As the country wrestles in the throes of the debate on marijuana legalization, politicians and advocates alike have been professing the tax boon marijuana sales would likely generate.
Arizona's marijuana sales jumped 50 percent in 2017, matching a nearly proportionate increase in marijuana patients, according to the Arizona Department of Health Services' year-end report.
Those 150,000 patients purchased a total of just over 43 tons last years. With an estimated price of $250 per ounce, and an average tax rate of 9 percent, those sales generated nearly $32 million for the state of Arizona, or about 10 percent of the state's K-12 spending. The Arizona Joint Legislative Budget Committee estimated a yearly revenue of $123 million when Prop 205 was on the ballot in late 2016. States across the country post first-year revenue numbers in the ballpark of $30 million to $40 million after legalization . California alone plans on bringing in $1 billion in marijuana tax revenue in the next year.
Aside from overstated impacts of increased policing and healthcare costs, which would quickly dissipate as marijuana becomes more integrated in our society, marijuana stands to be a major source of revenue for our country.
Rep. Ro Khanna (D-California) recently estimated national legalization could provide as much as $7 billion in yearly revenue for the U.S. However, that estimate seems conservative after looking at the proposed $132 billion in revenue according to marijuana analytics firm New Frontier Data.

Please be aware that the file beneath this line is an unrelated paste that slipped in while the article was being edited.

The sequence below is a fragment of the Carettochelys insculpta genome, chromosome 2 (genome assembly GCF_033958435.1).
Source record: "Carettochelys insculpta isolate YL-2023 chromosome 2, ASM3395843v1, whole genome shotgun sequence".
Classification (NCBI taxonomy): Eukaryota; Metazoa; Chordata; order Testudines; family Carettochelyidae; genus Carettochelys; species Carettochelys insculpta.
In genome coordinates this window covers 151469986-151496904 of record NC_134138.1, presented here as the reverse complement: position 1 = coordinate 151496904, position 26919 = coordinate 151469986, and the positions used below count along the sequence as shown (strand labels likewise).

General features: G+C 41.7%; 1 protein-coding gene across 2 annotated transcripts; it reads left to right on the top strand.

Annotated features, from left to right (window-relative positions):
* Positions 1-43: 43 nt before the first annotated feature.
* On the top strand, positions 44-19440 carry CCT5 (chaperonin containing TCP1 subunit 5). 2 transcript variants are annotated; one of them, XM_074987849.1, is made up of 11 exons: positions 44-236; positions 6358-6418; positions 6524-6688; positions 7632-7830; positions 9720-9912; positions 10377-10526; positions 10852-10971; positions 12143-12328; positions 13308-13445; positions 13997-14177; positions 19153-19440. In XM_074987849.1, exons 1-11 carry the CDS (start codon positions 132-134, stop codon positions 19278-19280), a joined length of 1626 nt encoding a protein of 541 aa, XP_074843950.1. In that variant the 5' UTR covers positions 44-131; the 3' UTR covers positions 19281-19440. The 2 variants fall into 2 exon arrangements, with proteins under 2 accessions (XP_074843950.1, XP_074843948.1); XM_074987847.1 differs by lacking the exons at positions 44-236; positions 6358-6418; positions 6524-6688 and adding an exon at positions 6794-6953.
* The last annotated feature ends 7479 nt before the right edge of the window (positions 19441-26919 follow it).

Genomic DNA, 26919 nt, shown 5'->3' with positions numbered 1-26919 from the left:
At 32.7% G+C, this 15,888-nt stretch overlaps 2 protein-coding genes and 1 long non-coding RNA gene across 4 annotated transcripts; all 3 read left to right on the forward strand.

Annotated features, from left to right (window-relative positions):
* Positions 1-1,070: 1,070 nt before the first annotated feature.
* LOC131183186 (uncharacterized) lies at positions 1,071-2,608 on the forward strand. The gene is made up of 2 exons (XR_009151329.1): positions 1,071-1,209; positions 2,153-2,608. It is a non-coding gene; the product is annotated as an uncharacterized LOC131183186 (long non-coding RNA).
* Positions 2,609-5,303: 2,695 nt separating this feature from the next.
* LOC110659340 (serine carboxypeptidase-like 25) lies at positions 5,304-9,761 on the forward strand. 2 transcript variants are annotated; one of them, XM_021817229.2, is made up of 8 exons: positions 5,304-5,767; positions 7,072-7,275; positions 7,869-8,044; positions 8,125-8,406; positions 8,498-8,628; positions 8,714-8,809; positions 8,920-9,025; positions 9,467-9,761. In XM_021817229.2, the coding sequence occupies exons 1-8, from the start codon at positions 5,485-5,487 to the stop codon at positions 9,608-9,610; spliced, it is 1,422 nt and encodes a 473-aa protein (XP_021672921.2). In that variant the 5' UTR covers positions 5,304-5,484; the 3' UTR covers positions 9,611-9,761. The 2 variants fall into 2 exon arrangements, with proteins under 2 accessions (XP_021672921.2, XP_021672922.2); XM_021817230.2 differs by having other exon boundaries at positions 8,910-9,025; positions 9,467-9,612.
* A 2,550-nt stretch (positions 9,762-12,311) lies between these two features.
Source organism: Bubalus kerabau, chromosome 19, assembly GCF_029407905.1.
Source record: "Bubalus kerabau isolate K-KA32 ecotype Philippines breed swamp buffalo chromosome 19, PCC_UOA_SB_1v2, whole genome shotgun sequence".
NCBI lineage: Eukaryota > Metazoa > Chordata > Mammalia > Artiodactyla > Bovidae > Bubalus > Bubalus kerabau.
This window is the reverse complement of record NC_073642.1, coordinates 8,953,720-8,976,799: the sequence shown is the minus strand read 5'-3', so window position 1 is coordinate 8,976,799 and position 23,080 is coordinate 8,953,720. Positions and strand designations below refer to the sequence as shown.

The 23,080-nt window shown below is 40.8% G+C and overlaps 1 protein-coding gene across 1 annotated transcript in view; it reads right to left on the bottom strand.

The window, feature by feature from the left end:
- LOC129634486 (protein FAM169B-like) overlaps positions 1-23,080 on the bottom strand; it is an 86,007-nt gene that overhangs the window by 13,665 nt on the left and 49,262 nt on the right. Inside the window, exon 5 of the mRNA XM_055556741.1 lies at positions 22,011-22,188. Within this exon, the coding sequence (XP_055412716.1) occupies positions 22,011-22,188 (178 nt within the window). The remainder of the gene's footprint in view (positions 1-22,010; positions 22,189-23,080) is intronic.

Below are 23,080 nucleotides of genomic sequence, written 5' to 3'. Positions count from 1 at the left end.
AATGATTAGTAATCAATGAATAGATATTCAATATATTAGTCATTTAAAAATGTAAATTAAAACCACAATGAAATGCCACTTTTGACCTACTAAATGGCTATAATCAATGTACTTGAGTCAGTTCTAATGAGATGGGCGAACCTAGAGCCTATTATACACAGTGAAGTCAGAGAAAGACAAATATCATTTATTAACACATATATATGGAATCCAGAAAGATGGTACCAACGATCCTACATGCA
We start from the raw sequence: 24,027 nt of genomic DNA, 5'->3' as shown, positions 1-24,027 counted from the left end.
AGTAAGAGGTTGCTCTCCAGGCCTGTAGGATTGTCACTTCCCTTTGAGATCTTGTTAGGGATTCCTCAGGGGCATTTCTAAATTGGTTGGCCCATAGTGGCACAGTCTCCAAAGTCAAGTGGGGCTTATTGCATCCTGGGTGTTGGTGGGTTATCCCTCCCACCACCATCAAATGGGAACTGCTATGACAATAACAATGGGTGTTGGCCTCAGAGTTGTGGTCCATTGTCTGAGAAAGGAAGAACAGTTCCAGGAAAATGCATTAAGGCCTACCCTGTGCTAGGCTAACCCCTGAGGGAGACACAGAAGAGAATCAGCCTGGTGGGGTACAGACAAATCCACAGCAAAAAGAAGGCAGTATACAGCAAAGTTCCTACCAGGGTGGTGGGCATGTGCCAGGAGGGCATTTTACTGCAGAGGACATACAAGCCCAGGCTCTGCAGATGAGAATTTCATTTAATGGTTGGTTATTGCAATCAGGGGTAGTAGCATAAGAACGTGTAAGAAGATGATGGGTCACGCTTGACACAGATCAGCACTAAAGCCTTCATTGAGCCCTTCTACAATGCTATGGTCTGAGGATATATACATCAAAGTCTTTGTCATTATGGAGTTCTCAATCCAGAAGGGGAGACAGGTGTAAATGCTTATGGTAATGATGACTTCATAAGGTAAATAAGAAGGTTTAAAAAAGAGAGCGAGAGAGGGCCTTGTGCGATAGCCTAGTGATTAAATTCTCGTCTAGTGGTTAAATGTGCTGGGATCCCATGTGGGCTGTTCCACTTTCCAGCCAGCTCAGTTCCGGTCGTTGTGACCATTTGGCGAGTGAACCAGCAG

Coupled with decreases in costs related to the war on drugs and incarcerating those with marijuana offenses, and the country stands to see a lot of cash free up by both saving money and increasing revenue. There's another upside in allowing the marijuana industry to grow into full bloom, per New Frontier Data's report. As a brand new industry, new marijuana businesses could employ millions of new workers, helping to fill in the gaps of structural unemployment.
It doesn't take much training to sling pot. Additionally, the revenue generated from income taxes by millions of new workers making tens of thousands of dollars a year wouldn't hurt the nation's budget, either.
One issue arises in legal marijuana states where politicians are concerned that steep taxes will only send people back to the black market.
Since marijuana tends to be an inelastic product for regular users, they could choose to return to cheaper sources.
On the other hand, that also means users would be more willing to pay a higher price for their substance of choice. Those who use less regularly may give it up all together, but it's unlikely new users would turn to an unknown black market for a new craze.
Then again, you don't see people texting their hookups for moonshine when the bar is selling $15 cocktails. In fact, it was prohibition that created alcohol's black market, however brief.
If history isn't our guide, then hopefully the balance sheets will be.
No matter on which side of the aisle members of Congress sit, we can all get behind the idea of bolstering the national budget.
If our representatives don't hear that, then we have issues beyond marijuana legalization.